2012 Toyota Hilux 2.5 D-4D Review

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To tell you the truth, I never knew the Hilux existed until my first trip to England. I got an English car magazine, and there was a road test of the Toyota Hilux. I was confused, because it did not look like anything like the Tacoma we have in North America. I searched the Toyota Hilux online, and I was surprised to learn that the Hilux is another truck currently sold by Toyota everywhere except North America. The Hilux actually was sold in America from 1968-1994, but only the first generation (1968-1973) used the Hilux name. Starting in 1973, it was sold as the Toyota Truck (later called Pickup), and the fourth generation (1983-1988) introduced an SUV version of this truck that became the 4Runner which also was sold as the Hilux Surf in other countries. It was not until the fifth generation of this truck that Toyota would start producing two entirely different trucks for North America and the rest of the world. Toyota wanted to build a truck that catered to the tastes of the American market, while keeping the Hilux. Starting in 1995, the Tacoma was sold as Toyota’s compact truck, with the Hilux sold in other continents. The Hilux grew in size and fame, and became a legend in terms of reliability and off road performance. This summer, I visited Sri Lanka, and I had the opportunity to review a 2012 Hilux to see what we Americans were missing out on. 

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While the Hilux appears to be similar to the Toyota Tacoma, the differences lie in the details. The Tacoma is sharper and angular, while the Hilux is smoother and more flowing. Because this is the basic version (I am assuming), it does not come with a body colored bumper in the front. The gray color bumper looks out of place with the whole design, but that is not where my distaste lies in the front. The bumper features these two short rubber strips on each side. The reasoning behind their placement perplexes me. But overall, the front is appealing if a little plain. The side profile resembles a typical truck with its fender flares and a long bed. As with the front, the rear is attractive if a little ordinary. Like the front, the rear features those rubber strips on the bumper also. The interior in typical Toyota fashion prioritizes function over form, meaning it is utilitarian, but it looks sturdy and substantial. Inside and out, the Hilux is a handsome truck, and it looks rugged without being macho. Styling wise, the Hilux is my choice over the Tacoma.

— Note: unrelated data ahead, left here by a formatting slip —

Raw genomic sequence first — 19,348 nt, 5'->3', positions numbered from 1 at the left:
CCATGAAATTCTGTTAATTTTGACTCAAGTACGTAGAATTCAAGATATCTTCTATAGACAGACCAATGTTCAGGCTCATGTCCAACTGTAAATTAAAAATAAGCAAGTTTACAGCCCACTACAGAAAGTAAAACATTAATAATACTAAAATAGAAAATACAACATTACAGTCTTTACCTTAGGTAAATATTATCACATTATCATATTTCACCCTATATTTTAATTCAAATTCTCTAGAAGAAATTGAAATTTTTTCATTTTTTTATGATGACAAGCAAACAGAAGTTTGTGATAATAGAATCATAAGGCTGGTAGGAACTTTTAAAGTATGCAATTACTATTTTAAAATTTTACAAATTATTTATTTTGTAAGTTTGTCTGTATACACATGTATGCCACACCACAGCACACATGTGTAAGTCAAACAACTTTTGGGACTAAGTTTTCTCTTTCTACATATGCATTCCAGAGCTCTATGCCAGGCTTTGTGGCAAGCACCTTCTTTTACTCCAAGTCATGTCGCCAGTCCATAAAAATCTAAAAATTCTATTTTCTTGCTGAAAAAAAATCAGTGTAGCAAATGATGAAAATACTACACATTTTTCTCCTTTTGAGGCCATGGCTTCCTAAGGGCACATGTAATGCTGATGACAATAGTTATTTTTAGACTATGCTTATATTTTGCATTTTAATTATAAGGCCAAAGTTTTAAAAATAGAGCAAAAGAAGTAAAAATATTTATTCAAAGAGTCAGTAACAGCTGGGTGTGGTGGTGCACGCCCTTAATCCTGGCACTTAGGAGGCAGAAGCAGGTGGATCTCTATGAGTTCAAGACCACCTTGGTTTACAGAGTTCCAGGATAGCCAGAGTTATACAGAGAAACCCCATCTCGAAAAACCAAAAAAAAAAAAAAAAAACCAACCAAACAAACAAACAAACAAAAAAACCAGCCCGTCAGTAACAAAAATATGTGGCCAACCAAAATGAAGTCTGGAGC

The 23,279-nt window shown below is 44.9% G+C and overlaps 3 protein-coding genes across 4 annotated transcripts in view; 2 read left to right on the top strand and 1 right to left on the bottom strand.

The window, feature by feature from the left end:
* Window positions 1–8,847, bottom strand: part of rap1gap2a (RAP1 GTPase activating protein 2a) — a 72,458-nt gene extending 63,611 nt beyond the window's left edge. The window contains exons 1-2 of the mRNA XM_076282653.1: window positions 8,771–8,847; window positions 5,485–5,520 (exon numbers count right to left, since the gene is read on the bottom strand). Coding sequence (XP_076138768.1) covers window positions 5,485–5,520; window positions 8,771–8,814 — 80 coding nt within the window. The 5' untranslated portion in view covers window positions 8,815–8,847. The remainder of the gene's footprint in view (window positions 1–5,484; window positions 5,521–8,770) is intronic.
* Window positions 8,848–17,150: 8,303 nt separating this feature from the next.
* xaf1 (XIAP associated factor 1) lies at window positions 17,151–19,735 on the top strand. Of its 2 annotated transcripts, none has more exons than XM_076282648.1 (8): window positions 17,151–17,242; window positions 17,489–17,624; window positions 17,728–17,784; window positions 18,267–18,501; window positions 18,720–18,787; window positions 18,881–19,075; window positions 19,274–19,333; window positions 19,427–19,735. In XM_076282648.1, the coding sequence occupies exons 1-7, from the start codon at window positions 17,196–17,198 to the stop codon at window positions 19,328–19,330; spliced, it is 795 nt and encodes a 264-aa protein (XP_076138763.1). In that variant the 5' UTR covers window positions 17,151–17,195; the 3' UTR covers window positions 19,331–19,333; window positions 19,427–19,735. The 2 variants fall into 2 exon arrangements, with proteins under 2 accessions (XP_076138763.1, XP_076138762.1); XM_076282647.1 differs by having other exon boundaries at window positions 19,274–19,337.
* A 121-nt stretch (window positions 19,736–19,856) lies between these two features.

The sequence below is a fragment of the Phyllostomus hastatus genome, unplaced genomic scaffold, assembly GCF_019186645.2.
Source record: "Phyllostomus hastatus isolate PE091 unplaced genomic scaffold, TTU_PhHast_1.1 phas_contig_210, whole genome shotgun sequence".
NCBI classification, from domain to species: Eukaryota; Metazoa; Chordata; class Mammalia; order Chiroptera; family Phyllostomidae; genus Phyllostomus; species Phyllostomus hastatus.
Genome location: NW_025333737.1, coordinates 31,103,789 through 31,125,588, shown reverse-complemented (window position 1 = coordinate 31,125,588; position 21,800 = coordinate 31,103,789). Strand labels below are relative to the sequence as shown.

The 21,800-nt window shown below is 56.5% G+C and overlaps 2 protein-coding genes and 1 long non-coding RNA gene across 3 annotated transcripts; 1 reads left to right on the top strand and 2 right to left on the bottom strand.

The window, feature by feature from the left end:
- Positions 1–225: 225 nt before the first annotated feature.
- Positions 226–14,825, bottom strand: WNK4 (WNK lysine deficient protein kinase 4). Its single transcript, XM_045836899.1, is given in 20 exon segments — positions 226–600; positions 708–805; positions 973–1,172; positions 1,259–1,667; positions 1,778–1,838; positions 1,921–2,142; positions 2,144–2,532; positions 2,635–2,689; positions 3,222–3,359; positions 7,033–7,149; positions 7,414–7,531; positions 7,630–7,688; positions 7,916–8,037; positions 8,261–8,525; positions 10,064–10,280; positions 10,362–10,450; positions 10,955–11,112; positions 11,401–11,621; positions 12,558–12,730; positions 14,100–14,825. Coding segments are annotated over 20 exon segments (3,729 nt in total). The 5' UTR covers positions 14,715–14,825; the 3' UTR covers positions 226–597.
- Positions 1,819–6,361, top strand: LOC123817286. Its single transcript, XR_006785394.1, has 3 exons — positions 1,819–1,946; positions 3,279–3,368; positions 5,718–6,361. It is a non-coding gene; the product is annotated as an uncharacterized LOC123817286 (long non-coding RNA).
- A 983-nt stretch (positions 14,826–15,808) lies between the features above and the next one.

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Even though this Hilux is a Toyota, don’t go thinking that it handles like a Corolla or a Camry. It is unashamedly a truck in its handling behavior as its handling is sound but not exceptional. I did not have a chance to explore its handling limits, but as for driving in the city, it does the job. The steering is light enough, and it displays some precision so that driving in town is not a chore. However, the steering lacks feedback, and you are unable to determine exactly where the front tires are. In a country where driving rules are rarely enforced, and cars are constantly cutting in front of you, the Hilux actually feels nimble. When you need to suddenly change direction, the Hilux feels light on its feet, and it brakes surprisingly well. The brake pedal feels mushy at first, but it feels direct enough. As for the ride quality, it strikes a decent balance. There is an underlying firmness, but it never becomes uncomfortable on normal roads. Only on the worst roads, it becomes unsettled, but even then it is not bad. Where the Hilux really excels is in go-anywhere ability. I have been told that this truck is superb when tackling the terrain in the tropical rain forests, especially with its low and high range lever.